The right to wealth

By Steven Martinovich
web posted June 1996

I picked up my mail recently and found a package from a group purporting to be one that supports capitalism and privacy rights. Included in this package was a small book called A Man's Right to Wealth. Intrigued, I read it. Unfortunately, it turned out to be a book-length pitch for me to join some gentlemen's investment club based in England. One thing did catch my eye...

Emblazoned on the back was the question, "In Canada's Charter of Rights, is there any mention of a man's right to wealth?" The answer, according to the blurb by the authors was "Of course not!" It got me to thinking about the relation of a person's right to their production to that of others who feel that they have a right to demand whatever they feel they need.

Do we indeed have a right to wealth? My answer would be immediately, "Yes, as long as you didn't take it from someone else." According to the critics of Ontario Premier Mike Harris and other fiscal conservatives, it apparently seems that the real answer is no, you do not have a right to wealth or to keep all the rewards of your production.

I've read essays and books that explain this as the effect of Judeo-Christian ethics or attitudes that social engineering that our left-leaning friends have pioneered, but I'm not going to try to explain how the attitude developed. I'm not a historian and I don't frankly care why people believe this evil. I just want to make a plea for you people to understand that you do not have a right to whatever pittance I earn, or whatever fortune a wealthy person earns. You only have a right to whatever you earn, or try to earn.

I was engaged in debate a few weeks ago with several people who did not hold my view on this matter. I was assaulted by arguments like "But what about the poor? Don't they have the right to live?" and "Don't you think that people have a duty to help others? Don't you feel it's an obligation?" It would be silly, and specious, to suggest that the poor have no right to exist, but with every inch of my being I do not believe that I am obligated to help someone. If I do it, and I have, I wish to do it out of choice.

By believing that we are obligated to help, we immediately cede our right to keep our production. I do not believe that society has a right to decide what an individual has to do with their freedom. What sort of freedom is it when your choice is none or none?

It's this belief that society has the right to take from you because it (whoever the it is, anyone who uses society never really explains what that concept means) deems it necessary. "What about my right? My needs?", you may ask yourself innocently enough. "You have enough, others need it more, even if they didn't earn it." If you're that thinking sort, your next question will be "Who decides?" That question will never be answered.

At this point you might think I'm arguing for the wealthy and you'd be half right. More accurately, I'm arguing for the individual and the individual alone. Everyone, be they wealthy or not, has the right to keep all the efforts of their labour, whether or not society deems it a right. Their work (and the benefits derived from it) is an extension of their political rights. Democracy and capitalism go hand in hand and we cannot promote one kind of freedom without understanding that economic freedoms are the same as political freedoms.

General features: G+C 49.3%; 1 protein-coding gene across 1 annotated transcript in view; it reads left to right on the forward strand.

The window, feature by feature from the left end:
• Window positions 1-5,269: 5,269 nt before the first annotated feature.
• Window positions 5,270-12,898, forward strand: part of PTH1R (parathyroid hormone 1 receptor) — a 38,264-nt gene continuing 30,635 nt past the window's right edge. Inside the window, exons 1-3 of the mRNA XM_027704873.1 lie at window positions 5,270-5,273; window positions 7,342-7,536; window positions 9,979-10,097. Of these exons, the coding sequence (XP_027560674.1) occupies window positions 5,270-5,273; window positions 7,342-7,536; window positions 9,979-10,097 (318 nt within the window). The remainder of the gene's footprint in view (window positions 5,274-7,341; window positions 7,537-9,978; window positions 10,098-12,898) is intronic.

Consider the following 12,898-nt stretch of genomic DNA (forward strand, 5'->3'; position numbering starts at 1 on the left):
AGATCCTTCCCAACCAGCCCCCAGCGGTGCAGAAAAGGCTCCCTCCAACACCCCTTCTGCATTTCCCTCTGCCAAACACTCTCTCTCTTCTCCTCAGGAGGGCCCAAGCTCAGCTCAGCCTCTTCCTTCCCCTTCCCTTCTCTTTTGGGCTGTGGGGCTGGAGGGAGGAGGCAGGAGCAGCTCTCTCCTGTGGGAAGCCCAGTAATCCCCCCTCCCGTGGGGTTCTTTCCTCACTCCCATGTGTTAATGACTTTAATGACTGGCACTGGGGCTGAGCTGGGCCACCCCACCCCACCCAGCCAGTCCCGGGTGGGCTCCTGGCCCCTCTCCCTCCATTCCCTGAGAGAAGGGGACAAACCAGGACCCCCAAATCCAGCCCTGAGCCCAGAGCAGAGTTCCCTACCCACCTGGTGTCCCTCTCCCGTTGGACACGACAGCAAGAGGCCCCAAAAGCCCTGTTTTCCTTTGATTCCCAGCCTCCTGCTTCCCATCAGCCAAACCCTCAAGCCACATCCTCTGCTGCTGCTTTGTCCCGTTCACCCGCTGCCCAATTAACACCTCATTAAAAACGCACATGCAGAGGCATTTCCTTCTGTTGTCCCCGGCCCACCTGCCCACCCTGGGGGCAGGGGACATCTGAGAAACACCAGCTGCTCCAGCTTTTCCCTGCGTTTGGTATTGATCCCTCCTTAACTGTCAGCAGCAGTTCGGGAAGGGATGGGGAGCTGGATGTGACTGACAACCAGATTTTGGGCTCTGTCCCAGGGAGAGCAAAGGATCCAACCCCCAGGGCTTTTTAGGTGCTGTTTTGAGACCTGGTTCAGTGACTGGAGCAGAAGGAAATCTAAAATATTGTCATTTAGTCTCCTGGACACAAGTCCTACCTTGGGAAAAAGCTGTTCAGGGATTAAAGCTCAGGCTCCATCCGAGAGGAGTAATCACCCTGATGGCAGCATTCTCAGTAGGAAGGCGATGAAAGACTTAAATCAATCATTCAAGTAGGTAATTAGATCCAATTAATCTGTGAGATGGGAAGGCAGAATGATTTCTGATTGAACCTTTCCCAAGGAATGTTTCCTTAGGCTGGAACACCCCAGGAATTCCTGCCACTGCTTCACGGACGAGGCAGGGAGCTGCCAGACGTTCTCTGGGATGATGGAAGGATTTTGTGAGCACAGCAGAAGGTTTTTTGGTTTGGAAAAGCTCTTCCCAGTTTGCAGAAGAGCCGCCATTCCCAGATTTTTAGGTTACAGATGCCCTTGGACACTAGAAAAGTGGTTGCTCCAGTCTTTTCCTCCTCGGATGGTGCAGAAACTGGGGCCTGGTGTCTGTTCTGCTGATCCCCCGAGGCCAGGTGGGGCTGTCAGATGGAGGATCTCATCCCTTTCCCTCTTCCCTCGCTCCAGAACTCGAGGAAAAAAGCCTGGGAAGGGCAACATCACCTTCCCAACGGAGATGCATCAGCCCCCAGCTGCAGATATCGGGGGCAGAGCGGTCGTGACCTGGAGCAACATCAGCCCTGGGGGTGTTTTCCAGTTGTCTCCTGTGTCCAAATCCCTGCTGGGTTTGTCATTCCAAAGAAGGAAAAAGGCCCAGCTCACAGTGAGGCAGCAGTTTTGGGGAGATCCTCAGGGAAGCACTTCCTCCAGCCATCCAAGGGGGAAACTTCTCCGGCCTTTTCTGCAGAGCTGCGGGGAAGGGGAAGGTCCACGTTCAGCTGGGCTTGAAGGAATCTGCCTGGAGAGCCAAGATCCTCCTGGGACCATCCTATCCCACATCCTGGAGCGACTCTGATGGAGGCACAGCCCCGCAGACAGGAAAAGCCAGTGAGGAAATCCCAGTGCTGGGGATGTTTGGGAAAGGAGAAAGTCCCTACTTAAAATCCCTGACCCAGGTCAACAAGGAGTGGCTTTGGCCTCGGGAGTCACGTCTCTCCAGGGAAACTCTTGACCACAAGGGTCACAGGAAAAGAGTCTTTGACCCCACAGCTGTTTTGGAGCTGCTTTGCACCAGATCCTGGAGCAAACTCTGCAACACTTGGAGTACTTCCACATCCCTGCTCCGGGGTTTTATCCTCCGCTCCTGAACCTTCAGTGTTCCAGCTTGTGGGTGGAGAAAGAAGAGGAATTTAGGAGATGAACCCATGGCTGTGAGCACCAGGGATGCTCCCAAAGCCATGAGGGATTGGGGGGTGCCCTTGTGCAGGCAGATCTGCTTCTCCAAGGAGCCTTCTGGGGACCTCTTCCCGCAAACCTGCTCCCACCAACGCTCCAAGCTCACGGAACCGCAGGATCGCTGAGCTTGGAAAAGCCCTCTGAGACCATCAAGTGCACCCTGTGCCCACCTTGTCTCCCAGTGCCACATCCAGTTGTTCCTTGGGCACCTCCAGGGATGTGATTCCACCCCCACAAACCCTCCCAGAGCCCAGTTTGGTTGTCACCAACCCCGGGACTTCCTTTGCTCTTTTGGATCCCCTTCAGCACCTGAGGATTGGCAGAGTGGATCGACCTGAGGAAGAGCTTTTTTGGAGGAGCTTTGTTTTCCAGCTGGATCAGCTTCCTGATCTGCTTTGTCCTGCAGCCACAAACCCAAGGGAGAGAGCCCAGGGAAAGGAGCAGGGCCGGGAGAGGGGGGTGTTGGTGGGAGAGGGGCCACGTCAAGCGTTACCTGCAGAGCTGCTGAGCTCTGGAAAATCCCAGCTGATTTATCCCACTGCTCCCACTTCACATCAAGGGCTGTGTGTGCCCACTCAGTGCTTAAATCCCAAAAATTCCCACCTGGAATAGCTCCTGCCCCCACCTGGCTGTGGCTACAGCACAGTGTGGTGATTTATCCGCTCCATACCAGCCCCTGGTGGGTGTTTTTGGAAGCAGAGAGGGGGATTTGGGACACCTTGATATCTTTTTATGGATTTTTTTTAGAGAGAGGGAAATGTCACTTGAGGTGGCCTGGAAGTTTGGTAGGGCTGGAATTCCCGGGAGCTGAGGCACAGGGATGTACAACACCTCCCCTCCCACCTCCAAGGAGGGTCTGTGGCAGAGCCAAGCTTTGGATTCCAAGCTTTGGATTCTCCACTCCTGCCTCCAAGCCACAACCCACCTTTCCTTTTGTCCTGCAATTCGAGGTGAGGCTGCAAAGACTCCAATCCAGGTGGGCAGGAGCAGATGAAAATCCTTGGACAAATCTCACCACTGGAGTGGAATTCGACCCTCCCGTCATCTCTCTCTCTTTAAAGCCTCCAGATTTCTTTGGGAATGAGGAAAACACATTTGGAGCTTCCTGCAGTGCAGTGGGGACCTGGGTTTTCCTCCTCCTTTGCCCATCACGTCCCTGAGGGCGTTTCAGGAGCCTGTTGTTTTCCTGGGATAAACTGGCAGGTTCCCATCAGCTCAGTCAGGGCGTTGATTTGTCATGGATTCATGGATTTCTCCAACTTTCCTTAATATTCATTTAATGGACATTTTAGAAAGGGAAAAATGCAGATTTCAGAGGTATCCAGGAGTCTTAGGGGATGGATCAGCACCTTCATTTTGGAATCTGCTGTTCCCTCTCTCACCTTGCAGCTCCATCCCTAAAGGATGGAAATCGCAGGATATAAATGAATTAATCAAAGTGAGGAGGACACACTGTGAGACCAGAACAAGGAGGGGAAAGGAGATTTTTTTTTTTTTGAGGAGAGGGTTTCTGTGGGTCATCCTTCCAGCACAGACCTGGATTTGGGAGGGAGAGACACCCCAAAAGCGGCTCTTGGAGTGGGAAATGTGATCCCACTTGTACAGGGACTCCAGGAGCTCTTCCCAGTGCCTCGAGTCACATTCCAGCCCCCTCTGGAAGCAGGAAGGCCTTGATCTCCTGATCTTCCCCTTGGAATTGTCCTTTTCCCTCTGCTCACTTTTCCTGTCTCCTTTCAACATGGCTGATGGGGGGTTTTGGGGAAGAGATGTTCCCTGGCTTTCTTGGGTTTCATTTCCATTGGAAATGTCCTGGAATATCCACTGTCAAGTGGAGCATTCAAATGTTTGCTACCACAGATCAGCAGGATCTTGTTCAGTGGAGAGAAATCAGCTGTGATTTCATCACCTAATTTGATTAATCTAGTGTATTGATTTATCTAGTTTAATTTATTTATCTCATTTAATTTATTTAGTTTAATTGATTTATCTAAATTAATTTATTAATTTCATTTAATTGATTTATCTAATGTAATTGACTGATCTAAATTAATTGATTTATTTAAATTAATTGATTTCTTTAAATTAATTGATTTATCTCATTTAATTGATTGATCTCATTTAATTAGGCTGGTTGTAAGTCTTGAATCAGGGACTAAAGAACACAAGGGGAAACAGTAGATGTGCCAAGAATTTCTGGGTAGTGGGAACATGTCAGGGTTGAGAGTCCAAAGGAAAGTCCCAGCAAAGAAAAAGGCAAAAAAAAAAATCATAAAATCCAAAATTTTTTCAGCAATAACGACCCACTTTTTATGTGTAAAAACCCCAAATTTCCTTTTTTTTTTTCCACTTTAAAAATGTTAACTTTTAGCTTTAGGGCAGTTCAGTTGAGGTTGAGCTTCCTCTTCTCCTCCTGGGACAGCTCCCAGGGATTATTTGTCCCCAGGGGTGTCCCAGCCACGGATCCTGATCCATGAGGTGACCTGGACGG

If you accept my premise that what you earn is yours, and no one has the right to take from you without your assent, then you must also believe that society is morally wrong for its attempt to create mediocrity all around be taking from you to give to those who say they need it. Just because you need something does not mean you have the right to it and just because society says something is a right does not make it so. No one has the right to take from another human being by force. With the weight of government and it's monopoly of force, don't tell me that anyone has the freedom of choice.

I suspect that I argue to few people. The beliefs I espouse here are seen as mean and cruel towards the poor, harsh and not fitting with society's belief of people being their brother's keeper. To that I will not answer. You have the right to put any emotional spin you wish on my words. I will not argue with those people because the words say what I mean them to say, and I will not debate those who place a higher premium on emotion over rationality. I only ask you to do the following:

Ask yourself what basic rights you really hold, ones that can be logically validated and consistent over a wide range of beliefs. Forget the tripe that you've heard in the media or by those who create new rights daily, or emotionally blackmail you into complying with their demands. Get down to the basics. It isn't easy, but I am convinced that you will agree that people basically have a few indivisible rights. We have the right to life. We have the right to try to find happiness. We have the right to be free, and that freedom involves all aspects of our lives, be they political or economic because the one cannot be examined without the other. Will you cede my right because you don't care about yours? That choice is not yours.

Current Issue

Archive Main | 1996

E-mail ESR



© 1996-2024, Enter Stage Right and/or its creators. All rights reserved.